Image courtesy of Cory HuffArtists are using the web more than ever before to sell their work and connect with their fans. But monetizing your art can be a big challenge, especially in a space as crowded as the internet. So, some expert advice can be handy. This week, we talked with marketing specialist Cory Huff from The Abundant Artist. Cory is an art blogger and storyteller on a mission: to help artists take charge of their own art business and build a following online.Cory, can you tell us what the absolute must-haves are for artists that want to monetize their art online?
Minimum: a website and a way to take money. Commonly, this takes the place of something I call Art Malls. Art malls are huge websites where artists compete with thousands of other artists. Everyone's page looks mostly the same, and everyone's sales are mostly the same. It's very difficult to stand out in these situations, but they provide an easy way to get started.
Successful artists usually have their own websites with e-commerce or print on demand options. They also maintain an email list and possibly a social media following.
But having a website and a way to make money is only the first step, how can artists get traffic and clients?
Collect emails. Sign up for a service like Mailchimp and display an email opt-in box on every page of your site in a prominent place. This way when people come to your site you can capture their attention and contact them again.
Know whose attention you are trying to get. Are you trying to reach gallery owners? Museum curators? Collectors? Niche groups of collectors? Regular people? Your marketing and storytelling will change based on this understanding.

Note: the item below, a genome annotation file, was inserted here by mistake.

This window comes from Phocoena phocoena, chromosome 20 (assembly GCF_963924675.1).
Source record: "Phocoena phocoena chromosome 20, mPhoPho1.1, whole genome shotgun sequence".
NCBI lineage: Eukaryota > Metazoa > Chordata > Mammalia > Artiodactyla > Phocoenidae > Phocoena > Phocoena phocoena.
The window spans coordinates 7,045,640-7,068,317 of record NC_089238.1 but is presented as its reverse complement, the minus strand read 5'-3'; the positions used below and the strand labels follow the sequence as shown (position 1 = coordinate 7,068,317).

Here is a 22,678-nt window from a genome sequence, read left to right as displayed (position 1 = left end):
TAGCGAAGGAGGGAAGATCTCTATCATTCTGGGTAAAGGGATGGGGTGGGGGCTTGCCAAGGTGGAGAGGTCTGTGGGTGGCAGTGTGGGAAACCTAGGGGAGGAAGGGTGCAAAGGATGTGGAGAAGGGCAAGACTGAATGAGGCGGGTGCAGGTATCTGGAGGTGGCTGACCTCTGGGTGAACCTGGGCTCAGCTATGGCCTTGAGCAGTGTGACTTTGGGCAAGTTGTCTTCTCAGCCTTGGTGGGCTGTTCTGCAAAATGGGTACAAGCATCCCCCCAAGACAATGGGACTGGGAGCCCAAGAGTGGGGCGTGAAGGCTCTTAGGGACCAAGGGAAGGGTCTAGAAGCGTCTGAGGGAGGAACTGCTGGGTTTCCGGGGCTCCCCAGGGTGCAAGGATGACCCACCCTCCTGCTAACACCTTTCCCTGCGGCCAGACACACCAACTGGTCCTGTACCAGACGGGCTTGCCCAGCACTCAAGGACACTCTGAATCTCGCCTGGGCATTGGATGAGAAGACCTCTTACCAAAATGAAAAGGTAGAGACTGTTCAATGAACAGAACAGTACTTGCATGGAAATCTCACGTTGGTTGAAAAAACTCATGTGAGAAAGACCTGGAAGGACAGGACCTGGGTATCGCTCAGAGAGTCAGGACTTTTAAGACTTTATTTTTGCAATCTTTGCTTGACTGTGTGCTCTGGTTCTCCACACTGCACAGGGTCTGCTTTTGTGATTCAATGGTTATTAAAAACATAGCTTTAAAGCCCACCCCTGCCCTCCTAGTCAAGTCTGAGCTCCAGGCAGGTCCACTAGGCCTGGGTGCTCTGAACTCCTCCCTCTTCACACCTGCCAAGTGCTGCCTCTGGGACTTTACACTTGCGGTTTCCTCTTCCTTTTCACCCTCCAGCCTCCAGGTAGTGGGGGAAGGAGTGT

Beyond that, learn to tell your story and the story of your art. If you understand how to tell stories, and regularly present them in an interesting fashion, then use email and social media to spread your story, you will get traffic.
What are some other ways to build a following and market your work?
There are lots and lots of ways. You can teach classes online through Skype or Google+ Hangouts. You can license your work to companies who want to use it in their marketing. You can sell originals online too - it really does happen.
There are also things you can do offline. A basic one is asking people who show up to your gallery openings to sign up for your mailing list, then following up with an email inviting them to your site. I've seen some artists have success with gathering phone numbers and sending out text messages for secret shows.
What are the most common mistakes artists make when trying to sell their art online and how can they best avoid them?
By far the most common mistake is trying to sell your art to everyone. We all have a specific audience. Talk to them, get them really excited, and they will bring their friends along. Set yourself apart from others by understanding who you are and what you represent as an artist. Every great artist has something to say, because artists think deeply, and feel intensely. That intensity is attractive to other folk.
Be you and your message will act as a beacon to the right people. Invest in yourself as an entrepreneur and learn the business side of art.
How do you see the art space developing in the future, with the changes and tools the internet has to offer?
Every week or so I hear from another artist who has left the gallery world in favor of selling directly to collectors. Artists are becoming more savvy about the Internet and the smart gallery owners will partner with their artists to leverage each others' online presence and create really interesting shows. Gallery owners promote artists to their own lists, and artists should do the same for the galleries that represent them.
Start thinking of the relationship with the artist as a business partnership instead of a dependency, and you'll be heading in the right direction.
Follow Cory on Twitter or visit his blog to learn more about his business courses for artists.
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